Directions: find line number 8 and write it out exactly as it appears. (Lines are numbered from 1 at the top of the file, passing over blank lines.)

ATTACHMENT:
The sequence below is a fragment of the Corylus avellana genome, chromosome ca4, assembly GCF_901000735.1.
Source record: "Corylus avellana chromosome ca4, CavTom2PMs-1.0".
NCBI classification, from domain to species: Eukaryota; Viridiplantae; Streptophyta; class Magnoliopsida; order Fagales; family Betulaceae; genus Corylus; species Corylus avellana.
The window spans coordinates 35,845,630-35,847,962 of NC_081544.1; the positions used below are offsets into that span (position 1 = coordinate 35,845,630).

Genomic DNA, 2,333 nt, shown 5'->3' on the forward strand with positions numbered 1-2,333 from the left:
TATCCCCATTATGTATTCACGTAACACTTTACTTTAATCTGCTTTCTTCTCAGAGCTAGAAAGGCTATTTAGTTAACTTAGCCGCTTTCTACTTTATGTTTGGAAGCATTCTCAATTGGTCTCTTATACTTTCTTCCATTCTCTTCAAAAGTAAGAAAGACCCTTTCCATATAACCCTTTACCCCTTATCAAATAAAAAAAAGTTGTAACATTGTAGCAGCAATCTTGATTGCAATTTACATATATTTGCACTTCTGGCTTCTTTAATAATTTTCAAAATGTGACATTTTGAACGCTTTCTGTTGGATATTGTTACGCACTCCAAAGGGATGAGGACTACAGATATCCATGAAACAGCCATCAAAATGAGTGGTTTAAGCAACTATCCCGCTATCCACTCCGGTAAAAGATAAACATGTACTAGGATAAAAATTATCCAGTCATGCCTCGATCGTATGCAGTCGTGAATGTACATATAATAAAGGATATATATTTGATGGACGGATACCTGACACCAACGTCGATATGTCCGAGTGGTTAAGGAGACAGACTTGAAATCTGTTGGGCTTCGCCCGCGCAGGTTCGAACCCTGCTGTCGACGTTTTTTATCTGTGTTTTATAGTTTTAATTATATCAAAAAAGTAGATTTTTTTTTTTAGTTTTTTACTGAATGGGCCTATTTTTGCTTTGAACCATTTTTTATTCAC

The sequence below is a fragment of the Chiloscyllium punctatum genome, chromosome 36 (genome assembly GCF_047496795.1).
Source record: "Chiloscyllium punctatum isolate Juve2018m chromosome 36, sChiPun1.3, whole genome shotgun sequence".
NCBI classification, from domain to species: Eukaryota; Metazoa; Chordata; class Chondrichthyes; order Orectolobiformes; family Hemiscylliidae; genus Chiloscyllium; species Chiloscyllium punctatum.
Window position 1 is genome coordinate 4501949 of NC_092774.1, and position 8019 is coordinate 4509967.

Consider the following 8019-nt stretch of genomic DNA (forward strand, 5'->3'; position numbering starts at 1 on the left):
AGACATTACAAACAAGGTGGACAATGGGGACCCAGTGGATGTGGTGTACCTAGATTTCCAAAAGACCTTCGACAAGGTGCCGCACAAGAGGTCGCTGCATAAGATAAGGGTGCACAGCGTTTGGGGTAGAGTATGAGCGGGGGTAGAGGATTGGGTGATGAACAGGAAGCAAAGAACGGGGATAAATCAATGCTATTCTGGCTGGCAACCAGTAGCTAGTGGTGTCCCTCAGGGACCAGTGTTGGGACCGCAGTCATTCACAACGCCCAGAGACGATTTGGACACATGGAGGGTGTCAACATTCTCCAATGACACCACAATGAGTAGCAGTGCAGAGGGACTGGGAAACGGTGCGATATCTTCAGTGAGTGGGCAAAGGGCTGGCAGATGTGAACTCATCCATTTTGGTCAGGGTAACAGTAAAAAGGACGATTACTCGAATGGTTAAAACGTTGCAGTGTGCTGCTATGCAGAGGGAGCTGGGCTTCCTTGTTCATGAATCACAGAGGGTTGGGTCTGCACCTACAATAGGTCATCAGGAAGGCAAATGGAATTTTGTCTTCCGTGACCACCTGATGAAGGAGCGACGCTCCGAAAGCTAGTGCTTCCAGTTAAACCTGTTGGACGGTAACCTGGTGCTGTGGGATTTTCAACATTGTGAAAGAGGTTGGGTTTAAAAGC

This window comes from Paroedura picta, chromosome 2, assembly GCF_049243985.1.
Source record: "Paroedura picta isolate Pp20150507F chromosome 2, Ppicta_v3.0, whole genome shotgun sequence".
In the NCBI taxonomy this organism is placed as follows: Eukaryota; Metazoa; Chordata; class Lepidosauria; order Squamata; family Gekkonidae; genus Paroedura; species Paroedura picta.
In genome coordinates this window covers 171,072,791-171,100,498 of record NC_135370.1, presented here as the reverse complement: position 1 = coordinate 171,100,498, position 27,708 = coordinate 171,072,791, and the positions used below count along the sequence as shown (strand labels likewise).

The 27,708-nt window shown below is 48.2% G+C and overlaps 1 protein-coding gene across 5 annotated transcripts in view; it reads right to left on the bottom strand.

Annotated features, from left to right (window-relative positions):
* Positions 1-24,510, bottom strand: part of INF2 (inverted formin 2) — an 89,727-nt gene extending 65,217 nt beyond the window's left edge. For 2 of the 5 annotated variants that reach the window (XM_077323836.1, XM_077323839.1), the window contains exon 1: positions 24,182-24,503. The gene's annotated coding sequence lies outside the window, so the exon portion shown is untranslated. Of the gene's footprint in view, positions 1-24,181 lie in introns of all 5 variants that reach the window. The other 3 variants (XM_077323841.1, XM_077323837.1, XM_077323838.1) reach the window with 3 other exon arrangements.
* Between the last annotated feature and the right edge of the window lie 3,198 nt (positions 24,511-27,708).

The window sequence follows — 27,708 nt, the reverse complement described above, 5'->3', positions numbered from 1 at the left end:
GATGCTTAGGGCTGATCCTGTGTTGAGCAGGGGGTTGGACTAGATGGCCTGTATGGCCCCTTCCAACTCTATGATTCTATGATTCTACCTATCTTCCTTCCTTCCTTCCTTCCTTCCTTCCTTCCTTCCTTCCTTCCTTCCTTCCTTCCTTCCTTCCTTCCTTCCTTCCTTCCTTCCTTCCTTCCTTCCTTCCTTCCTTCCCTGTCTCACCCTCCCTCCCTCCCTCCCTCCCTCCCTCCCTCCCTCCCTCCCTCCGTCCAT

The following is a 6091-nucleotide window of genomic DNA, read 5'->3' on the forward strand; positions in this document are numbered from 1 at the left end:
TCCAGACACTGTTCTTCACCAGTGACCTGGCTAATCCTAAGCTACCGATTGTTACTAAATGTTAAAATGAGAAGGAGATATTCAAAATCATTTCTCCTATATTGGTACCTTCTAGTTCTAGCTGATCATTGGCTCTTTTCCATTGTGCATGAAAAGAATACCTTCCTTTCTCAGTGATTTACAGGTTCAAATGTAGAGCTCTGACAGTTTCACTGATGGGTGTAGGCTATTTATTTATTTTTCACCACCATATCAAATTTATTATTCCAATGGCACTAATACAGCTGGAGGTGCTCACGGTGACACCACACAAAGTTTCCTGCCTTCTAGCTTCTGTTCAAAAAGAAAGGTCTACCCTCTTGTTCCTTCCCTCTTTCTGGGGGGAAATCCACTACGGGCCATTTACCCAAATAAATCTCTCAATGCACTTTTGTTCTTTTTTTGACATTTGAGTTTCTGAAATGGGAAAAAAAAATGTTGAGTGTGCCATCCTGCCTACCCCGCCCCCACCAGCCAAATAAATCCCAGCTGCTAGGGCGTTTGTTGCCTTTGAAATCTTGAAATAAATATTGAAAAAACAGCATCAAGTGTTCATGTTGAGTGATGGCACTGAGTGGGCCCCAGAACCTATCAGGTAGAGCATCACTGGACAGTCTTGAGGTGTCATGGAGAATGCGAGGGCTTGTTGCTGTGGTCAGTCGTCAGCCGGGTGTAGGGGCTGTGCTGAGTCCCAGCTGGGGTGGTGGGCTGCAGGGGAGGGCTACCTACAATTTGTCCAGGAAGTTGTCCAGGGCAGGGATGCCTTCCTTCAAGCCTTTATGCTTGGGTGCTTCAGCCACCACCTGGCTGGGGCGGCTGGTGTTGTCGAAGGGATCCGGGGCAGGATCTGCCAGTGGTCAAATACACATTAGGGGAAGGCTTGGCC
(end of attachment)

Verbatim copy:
Source record: "Chiloscyllium punctatum isolate Juve2018m chromosome 36, sChiPun1.3, whole genome shotgun sequence".